By Yaxue Cao, January 15, 2013
An exile returns to his 86-year-old mother and family.
In the morning of November 27, 2012, after tweeting “Good morning, tweeps!” to his friends on Twitter, Mr. Wu Renhua (吴仁华), a resident of Los Angeles, boarded a plane to China.
At Customs in Shanghai’s Pudong airport, he was nervous. On a small screen, a photo check resulted in a “data error.” An alphabetic name check also showed “date error.” When asked to provide his name in Chinese, he gave a homonymic name. Again, “data error.” He broke out in a cold sweat, thinking he was caught.
It turned out to be otherwise. “Data error” meant that his information was not identified by the database. A man on China’s political blacklist, he slipped through Customs without being recognized.
Once through, sweat ran down his face, neck and body. He felt dizzy, and smoked a cigarette to collect himself. He couldn’t tell whether he had been too nervous or too excited; too happy or too sad.
He had planned to show up at the door of his home in Wenzhou (温州) without telling anyone, but he changed his mind lest his arrival, after 22 years of separation, was too overwhelming for his 86-year-old mother. He called his younger sister and asked her to announce the news to their mother.
He took a picture of himself before boarding the flight to Wenzhou. He didn’t notice, but later on someone would point out the gate number 89 in the background.
At the highway exit to Cangnan (温州苍南), he was stuck in traffic for two hours and thought he would walk home in the rain. He arrived at one o’clock in the morning to his mother and two sisters.
“I can’t tell you what it was like,” he said when I spoke to him on the phone earlier today. “I just can’t. It’s been 22 years.”
Mr. Wu Renhua was a young lecturer at China University of Political Science and Law (中国政法大学) in 1989, a participant in the Tian’anmen Movement, and an eye witness of one of its bloodiest scenes in Liubukou (六部口) where three tanks charged into files of students leaving the Tian’anmen Square in the morning of June 4th and killed eleven and wounded more. Many of Mr. Wu’s friends were arrested during the crackdown, a few of them, such as Wang Juntao (王军涛) and Chen Ziming (陈子明), received little attention from the international media at the time because they were not on the list of the wanted, and the rumors had it that they could be sentenced to death. Determined to take the news, as well as the truth about the massacre, overseas, Mr. Wu made to the south, swam across the water separating Zhuhai (珠海) and Macau in a rainy night in late February, 1990, with the help of paid smugglers. From Macau, he sneaked into Hong Kong and, then, on July 5th that year, to the United States as a political refugee.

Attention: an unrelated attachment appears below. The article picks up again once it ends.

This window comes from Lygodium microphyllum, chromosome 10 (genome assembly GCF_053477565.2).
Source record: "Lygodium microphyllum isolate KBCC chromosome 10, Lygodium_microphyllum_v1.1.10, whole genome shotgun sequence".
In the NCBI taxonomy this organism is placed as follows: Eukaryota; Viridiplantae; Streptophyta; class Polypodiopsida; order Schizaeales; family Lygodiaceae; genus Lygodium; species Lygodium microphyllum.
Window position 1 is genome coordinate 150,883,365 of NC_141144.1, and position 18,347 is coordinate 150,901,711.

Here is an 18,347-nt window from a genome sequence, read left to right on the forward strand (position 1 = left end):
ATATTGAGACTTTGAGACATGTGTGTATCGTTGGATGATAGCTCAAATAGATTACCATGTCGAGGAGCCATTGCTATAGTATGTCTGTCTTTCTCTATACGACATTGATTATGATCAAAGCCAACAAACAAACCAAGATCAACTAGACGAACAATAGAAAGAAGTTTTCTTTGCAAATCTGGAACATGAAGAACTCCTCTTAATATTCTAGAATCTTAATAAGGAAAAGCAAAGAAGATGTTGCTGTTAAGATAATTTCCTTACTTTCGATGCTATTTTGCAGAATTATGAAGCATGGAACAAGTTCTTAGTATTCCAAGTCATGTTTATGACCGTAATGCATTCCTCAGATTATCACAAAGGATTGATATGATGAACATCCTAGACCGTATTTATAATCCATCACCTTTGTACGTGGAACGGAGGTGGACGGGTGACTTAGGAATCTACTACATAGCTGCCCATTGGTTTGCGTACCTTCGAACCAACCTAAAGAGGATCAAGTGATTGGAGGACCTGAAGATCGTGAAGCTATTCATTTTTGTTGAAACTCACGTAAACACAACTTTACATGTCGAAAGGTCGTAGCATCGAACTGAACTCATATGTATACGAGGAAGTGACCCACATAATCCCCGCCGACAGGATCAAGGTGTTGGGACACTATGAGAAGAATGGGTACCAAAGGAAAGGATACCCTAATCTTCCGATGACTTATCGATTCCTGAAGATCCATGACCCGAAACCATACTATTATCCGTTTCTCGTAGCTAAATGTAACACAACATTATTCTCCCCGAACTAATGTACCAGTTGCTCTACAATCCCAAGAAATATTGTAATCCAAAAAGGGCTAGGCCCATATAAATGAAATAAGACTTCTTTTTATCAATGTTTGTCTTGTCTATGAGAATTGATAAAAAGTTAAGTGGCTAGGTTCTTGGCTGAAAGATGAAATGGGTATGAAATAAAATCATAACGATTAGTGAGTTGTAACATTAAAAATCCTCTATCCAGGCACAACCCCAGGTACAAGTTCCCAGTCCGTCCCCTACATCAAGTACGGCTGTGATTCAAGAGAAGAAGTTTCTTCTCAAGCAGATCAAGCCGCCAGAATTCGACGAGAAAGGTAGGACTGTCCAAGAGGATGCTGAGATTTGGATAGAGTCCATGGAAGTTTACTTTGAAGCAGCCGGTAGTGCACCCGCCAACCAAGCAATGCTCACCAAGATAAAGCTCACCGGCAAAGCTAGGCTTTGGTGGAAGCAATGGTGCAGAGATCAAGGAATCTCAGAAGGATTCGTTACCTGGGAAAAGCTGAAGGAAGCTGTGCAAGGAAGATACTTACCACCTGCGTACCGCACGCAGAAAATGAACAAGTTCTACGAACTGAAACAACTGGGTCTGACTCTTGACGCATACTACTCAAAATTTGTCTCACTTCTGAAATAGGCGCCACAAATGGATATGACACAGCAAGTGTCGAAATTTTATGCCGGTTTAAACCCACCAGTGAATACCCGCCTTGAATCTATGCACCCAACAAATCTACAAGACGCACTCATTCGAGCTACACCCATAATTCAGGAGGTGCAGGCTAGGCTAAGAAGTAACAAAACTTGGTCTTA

For years, Mr. Wu had applied in vain for a Chinese passport. Being on the blacklist of political exiles, he had been barred from visiting China, unless he wrote a Statement of Repentance about his actions during the June 4th and overseas advocacy as well as a Statement of Guarantee promising that he would never speak or write against the Chinese government, nor engage in any activities of the same nature. Many made the deal with China and returned to visit or stay, but Mr. Wu did not want to do that.
Meanwhile, his mother was getting very old, and he couldn’t wait anymore. Last year Mr. Wu reluctantly gave up his status of political refugee and became an American citizen with an English name. “I didn’t tell anyone at all, not even friends, about the American passport and my name on the passport.”
Hours after he arrived, fearing that he would be discovered and possibly deported, he and his mother and siblings – the entire family – visited his father’s grave to pay respect and “to get the most important things out of my way and be prepared for possible deportation,” he said.